This paper serves as an introduction to a policy paper/note series entitled “The Decline of the Rule of Law in Bosnia and Herzegovina and the Role and Responsibility of the International Community” that constitutes a central component of a project launched in 2019 by the Democratization Policy Council (DPC) with the support of the Heinrich Böll Foundation office in Bosnia and Herzegovina. It is aimed at initiating a dialogue among Western diplomats and officials on the international community’s co-responsibility for the decline of the rule of law in BiH – with each subsequent paper covering one of the key episodes stated above – focused on how the damage done can be repaired, and how international actors can contribute to a re-strengthening of the rule of law institutions in BiH.


More detailed and granular recommendations will be offered throughout this policy paper/note series.

To (re)strengthen the rule of law in BiH, the EU and its Western allies need to undertake several crucial measures:

  • EU officials need to strongly advocate in BiH for implementation of the rule of law-related reforms contained in the 2019 Avis and the Priebe Report and actively and explicitly link them to the broader issue of constitutional reform, particularly with respect to the establishment of a Supreme Court and the defense of state-level judicial institutions,
  • the EU and other Western actors should drop the artificial “deadline driven” prioritization of reform of the BiH electoral system, including “limited constitutional reform,” an issue that is better addressed once they’ve agreed on a comprehensive, long-term policy strategy on BiH, including constitutional changes, and instead focus on rule of law reform issues,
  • the EU, the OSCE, and bilateral Western donors need to reconceive their existing individual programs for engagement of foreign judges and prosecutors in an advisory role in the BiH judiciary as a single joint strategy that focuses on the judicial institutions that prosecute sensitive cases of high-level (political) corruption and organized crime,
  • the EU and other Western actors need to forcefully advocate and push for both previously planned and additional legislative measures which aim to re-establish the basic accountability and judicial integrity of judges and prosecutors and of HJPC members. Such actions must include the immediate adoption of the prepared amendments to the Law on HJPC and the subsequent adoption of a new Law on HJPC aimed at a comprehensive reform of the Council (its functions, competences, tools and procedures) to improve its functioning and to reconstitute its independence. Among the specific measures to include in new legislation should be a one-time reappointment process of all Council members based on a revamped vetting process and a basis for the further evolution of existing (quantitative and qualitative) criteria by which the HJPC evaluates the performance of judges and prosecutors,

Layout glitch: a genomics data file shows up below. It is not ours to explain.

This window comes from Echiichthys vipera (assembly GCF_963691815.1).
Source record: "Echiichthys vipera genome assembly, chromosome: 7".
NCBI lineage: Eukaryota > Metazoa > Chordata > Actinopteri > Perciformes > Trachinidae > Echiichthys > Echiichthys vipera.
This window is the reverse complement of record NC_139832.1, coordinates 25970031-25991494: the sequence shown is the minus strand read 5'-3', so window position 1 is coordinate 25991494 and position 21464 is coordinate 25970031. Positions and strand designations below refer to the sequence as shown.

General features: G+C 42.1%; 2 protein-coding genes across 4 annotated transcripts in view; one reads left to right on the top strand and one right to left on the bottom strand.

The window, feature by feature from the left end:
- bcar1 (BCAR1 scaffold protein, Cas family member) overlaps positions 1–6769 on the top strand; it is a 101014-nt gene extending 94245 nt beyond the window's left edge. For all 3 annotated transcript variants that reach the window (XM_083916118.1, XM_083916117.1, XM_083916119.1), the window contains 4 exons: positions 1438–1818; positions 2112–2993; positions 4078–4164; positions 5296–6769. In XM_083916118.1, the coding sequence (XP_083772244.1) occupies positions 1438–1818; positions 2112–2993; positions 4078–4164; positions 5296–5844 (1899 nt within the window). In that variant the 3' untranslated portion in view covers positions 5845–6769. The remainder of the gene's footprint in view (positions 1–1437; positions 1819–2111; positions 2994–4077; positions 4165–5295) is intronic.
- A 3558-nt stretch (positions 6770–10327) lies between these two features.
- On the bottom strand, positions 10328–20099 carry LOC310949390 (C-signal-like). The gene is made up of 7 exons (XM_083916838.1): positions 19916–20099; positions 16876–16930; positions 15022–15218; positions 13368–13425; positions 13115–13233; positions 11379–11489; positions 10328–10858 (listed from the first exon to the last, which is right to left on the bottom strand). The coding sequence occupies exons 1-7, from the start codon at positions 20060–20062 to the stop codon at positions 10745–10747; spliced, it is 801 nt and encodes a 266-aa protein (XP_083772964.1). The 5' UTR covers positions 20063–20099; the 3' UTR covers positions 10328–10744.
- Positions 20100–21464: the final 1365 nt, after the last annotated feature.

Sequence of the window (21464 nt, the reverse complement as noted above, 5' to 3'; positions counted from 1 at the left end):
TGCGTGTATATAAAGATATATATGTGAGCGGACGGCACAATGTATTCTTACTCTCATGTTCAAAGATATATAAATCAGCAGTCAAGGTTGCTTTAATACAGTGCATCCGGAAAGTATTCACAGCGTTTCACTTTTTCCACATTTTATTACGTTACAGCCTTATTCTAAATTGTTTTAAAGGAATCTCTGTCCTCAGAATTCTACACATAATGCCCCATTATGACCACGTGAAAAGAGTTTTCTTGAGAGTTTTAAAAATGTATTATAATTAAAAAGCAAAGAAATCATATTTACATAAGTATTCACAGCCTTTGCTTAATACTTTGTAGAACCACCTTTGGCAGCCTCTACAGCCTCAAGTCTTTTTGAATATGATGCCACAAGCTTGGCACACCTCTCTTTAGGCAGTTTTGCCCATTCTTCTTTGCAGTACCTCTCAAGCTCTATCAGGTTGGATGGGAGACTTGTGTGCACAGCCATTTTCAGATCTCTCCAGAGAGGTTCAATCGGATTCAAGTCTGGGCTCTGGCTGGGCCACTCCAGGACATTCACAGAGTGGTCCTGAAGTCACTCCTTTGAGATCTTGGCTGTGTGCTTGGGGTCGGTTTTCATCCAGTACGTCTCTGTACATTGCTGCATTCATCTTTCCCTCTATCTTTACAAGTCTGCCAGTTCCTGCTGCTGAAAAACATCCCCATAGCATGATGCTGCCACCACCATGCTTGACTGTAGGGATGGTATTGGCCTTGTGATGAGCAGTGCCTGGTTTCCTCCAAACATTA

• the EU and the US need to acknowledge and address the legacy of their past actions in the rule of law arena and remedy the damage inflicted on the judiciary; in particular, the RS Law on Courts must be amended and Western representatives should encourage the appropriate domestic actors to file a request for review on constitutionality with the CC BiH aimed at a potential revision of the Ljubić ruling, instead of insisting on its implementation,
  • the EU, together with its Western partners, and in close cooperation and consultation with broader civil society, needs to develop and implement a comprehensive strategy to counter the denial and glorification of war crimes prevalent in society including among politicians,
  • EU representatives, EU member states and other Western ambassadors in BiH need to empower judges and prosecutors and other judicial officials who uphold the independence and integrity of the judiciary by backing them in their work and independent decision-making through public statements of encouragement and direct support to the institutions they serve,
  • the EU, the OSCE and other Western actors need to closely monitor the Prosecutor’s Office of BiH’s handling of the Memić case and press for the Office to also open an investigation into the Dragičević case,
  • the EU needs to work with independent BiH experts and other stakeholders to develop and adopt a comprehensive police reform strategy that contains conditionality comparable to the existing conditionality for the judiciary. Because the police issue is not adequately covered by the EU acquis, the initiative must come from the European Council, i.e., from dedicated member states, and as part of the political criteria for EU accession (the Copenhagen criteria),
  • EU and other Western officials must consistently apply reform conditionality, particularly on the rule of law in BiH, as well as on the rules that define and guide their presence and work in BiH. Evading self-set rules sends a devastating message to political elites and the wider public in BiH, inflicts lasting damage on the country’s legal culture, and discredits Western efforts to strengthen the rule of law.